Whether the debate on the ability to attack enemy bases is a matter of propriety, possession is an issue, or start is an issue ~ possession is an issue.2022-05-12 Category:Japan
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As the public opinion seems to confuse the debate about the ability to attack an enemy base, whether it is okay to attack the enemy base, whether it is okay to possess its weapons, and at what stage the launch of the enemy's attack is.
Looking at the government's views so far, the ability to attack enemy bases is consistently within the scope of defense, and the view on the start is also clarified. The problem is which is a debate about whether to have to have it.
Regarding the ability to attack enemy bases, Prime Minister Ichiro Hatoyama's reply in 1956 stated that when receiving a missile attack, "it is absolutely unthinkable that the purpose of the Constitution is to sit down and wait for self-destruction." Since then, the content continues to be interpreted as being constitutionally permissible.
The purpose of the Constitution is to sit down and wait for self-destruction when an imminent infringement is committed against Japan and an attack by guided bullets is made against Japan as a means of the infringement. I don't think I can think of it. In such cases, take the minimum necessary measures that are unavoidable to prevent such attacks, for example, as long as it is recognized that there is no other means to prevent attacks by guided bullets, etc. I think that hitting the base is legally included in the scope of self-defense and should be possible.
In 1999, Defense Agency Secretary Noroda replied that the Self-Defense Forces would use the necessary force if there was a risk of an armed attack.
In situations where an armed attack against Japan does not occur, the police agency will take the primary action, but if the general police force cannot deal with it, the Self-Defense Forces will take action by security operations to suppress the situation. I can think of it.
Then, if a certain situation corresponds to an armed attack on Japan or a case where there is a risk of it, a defense operation will be ordered and the Self-Defense Forces will use the necessary force to defend Japan. That's why.
In 2003, the Secretary of Defense Shigeru Ishiba stated that he would make Tokyo a sea of fire, and said that he would consider it as a start if he started injecting fuel.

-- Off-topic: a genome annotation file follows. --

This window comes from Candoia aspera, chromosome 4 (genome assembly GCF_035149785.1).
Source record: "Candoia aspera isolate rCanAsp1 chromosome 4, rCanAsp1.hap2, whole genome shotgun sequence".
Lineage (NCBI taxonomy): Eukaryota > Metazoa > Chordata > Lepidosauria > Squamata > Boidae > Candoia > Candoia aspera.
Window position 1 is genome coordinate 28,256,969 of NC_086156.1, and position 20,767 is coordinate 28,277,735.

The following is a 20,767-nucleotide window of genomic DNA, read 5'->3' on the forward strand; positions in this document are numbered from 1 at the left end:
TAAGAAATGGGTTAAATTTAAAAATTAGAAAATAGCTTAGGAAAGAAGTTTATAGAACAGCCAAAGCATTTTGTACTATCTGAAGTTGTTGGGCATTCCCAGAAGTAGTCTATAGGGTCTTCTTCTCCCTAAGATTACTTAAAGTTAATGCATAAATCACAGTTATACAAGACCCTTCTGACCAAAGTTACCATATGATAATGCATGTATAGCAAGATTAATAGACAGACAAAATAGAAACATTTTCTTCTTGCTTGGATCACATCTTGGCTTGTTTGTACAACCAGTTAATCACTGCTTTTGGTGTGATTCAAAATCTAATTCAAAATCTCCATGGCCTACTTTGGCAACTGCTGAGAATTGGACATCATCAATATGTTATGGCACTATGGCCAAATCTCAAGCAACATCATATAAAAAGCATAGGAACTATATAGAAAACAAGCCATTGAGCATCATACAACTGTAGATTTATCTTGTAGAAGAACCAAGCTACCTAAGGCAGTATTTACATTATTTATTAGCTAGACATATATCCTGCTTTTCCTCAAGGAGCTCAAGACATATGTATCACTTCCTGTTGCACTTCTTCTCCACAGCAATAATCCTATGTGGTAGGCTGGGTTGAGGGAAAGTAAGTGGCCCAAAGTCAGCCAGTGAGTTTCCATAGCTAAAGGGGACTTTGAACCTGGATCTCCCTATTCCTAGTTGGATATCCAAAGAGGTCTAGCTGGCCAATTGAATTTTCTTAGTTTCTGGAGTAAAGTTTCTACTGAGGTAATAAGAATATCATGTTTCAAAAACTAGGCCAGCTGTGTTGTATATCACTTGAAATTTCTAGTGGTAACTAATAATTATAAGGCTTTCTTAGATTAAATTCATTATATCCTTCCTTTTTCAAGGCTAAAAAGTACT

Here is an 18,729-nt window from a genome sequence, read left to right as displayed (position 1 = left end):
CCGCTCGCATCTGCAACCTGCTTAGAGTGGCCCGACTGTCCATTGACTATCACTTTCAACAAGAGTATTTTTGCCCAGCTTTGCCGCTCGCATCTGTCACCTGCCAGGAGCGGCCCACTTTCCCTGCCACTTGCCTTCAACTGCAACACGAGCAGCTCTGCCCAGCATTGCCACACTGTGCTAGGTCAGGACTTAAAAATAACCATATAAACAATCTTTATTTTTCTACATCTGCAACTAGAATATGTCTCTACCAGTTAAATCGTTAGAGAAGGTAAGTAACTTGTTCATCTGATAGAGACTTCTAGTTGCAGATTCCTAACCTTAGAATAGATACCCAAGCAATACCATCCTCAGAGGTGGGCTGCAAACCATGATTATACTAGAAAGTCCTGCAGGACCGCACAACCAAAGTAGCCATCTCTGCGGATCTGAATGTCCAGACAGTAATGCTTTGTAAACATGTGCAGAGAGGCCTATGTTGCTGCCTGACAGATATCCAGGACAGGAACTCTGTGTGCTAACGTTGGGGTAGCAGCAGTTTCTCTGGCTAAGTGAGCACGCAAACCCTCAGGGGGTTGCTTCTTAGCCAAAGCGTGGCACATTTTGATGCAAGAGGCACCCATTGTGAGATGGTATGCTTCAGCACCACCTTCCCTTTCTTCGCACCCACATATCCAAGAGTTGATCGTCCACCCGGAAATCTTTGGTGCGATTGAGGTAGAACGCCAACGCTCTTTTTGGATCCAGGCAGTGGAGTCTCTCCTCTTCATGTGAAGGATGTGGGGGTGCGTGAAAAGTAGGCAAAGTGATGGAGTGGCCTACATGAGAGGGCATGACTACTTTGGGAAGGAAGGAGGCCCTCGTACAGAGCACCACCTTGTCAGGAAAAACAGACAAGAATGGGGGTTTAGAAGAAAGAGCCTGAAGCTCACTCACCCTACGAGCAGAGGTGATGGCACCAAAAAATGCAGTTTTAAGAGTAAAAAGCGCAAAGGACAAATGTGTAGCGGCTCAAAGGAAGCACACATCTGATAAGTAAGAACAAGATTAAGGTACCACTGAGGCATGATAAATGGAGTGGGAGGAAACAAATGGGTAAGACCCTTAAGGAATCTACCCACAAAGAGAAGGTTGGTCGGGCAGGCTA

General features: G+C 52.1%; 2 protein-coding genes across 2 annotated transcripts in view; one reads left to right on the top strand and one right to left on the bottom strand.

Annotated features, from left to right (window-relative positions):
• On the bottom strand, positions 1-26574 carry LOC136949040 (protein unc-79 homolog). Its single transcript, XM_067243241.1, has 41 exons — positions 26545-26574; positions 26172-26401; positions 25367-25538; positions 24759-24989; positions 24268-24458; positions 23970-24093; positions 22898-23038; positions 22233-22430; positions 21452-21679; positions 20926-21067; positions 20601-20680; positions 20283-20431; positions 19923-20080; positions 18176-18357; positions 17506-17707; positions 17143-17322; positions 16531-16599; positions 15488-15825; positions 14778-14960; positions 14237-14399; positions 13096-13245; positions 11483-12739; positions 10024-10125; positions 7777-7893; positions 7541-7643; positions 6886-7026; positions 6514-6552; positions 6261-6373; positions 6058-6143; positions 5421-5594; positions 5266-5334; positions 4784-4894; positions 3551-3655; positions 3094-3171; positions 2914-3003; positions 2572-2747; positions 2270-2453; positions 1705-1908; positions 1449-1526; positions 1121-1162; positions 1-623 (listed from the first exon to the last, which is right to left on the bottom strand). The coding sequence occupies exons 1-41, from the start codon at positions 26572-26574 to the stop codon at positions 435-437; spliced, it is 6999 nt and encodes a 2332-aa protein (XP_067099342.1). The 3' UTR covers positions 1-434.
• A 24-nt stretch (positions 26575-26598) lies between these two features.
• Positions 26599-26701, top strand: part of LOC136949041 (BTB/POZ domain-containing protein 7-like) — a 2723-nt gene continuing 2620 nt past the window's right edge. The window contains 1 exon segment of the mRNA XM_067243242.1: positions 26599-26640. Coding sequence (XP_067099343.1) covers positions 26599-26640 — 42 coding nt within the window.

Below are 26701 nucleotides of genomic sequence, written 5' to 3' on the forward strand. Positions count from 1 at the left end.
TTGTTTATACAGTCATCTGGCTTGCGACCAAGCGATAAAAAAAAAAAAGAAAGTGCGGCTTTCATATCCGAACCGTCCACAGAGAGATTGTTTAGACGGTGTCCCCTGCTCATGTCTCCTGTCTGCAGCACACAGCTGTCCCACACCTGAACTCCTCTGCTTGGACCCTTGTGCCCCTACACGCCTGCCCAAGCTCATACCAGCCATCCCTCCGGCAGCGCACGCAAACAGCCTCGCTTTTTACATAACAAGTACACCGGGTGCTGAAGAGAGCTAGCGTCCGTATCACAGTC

Now, as for the question of the committee members, there is a statement that Tokyo will be made into a sea of fire, that it will be returned to ashes, and for that reason, to achieve it, to realize it, to realize it. If you're just starting to inject fuel, or if you've done that, that's a clear intention.
If you say that you're going to shoot this and return Tokyo to ashes, and you've just started injecting fuel, or you've just started to prepare for that, it's just like you're standing up. Then, isn't it a start? That's right, because the intention is clear and that's what it is. So, what I say the Foreign Minister is answering is no different.
On February 16, 2022, Minister of Defense Nobuo Kishi at the House of Representatives Budget Committee subcommittee over the "enemy base attack capability" that the government is considering possessing, and the SDF aircraft entered the other party's territory. He said he would not "exclude" the option of bombing military bases, and acknowledged that it was within the scope of self-defense.
As mentioned above, the government's view has already answered that the ability to attack enemy bases is within the scope of the right of self-defense.
There is a 1969 Cabinet decision on the "holding" in question.
Possession of so-called offensive weapons, which are used exclusively for the catastrophic destruction of the land of the other country in terms of performance, will immediately exceed the minimum necessary range for self-defense, so it is permissible in any case. It will not be.
For example, it is not permissible to own an intercontinental ballistic missile (ICBM), a long-range strategic bomber, or an offensive carrier.
This is the current debate about "possession" of enemy base attack capability. In other words, it is a debate about whether it is the minimum weapon of self-defense or beyond it.
Of course, the current government view is interpreted as being within the scope of the right of self-defense, so it does not fall under "used only for catastrophic destruction" and can be interpreted as being possessable. So far, the government's view has consistently been that possession of the ability to attack enemy bases is within the scope of the right of self-defense, but # blue# has been obscured without actually possessing it.
All that's happening right now is , which is just a move to actually own it.
Since the Cabinet decision defines weapons used only for the catastrophic destruction of the land of the other country, it is clear that this does not apply to weapons used within the scope of the right of self-defense.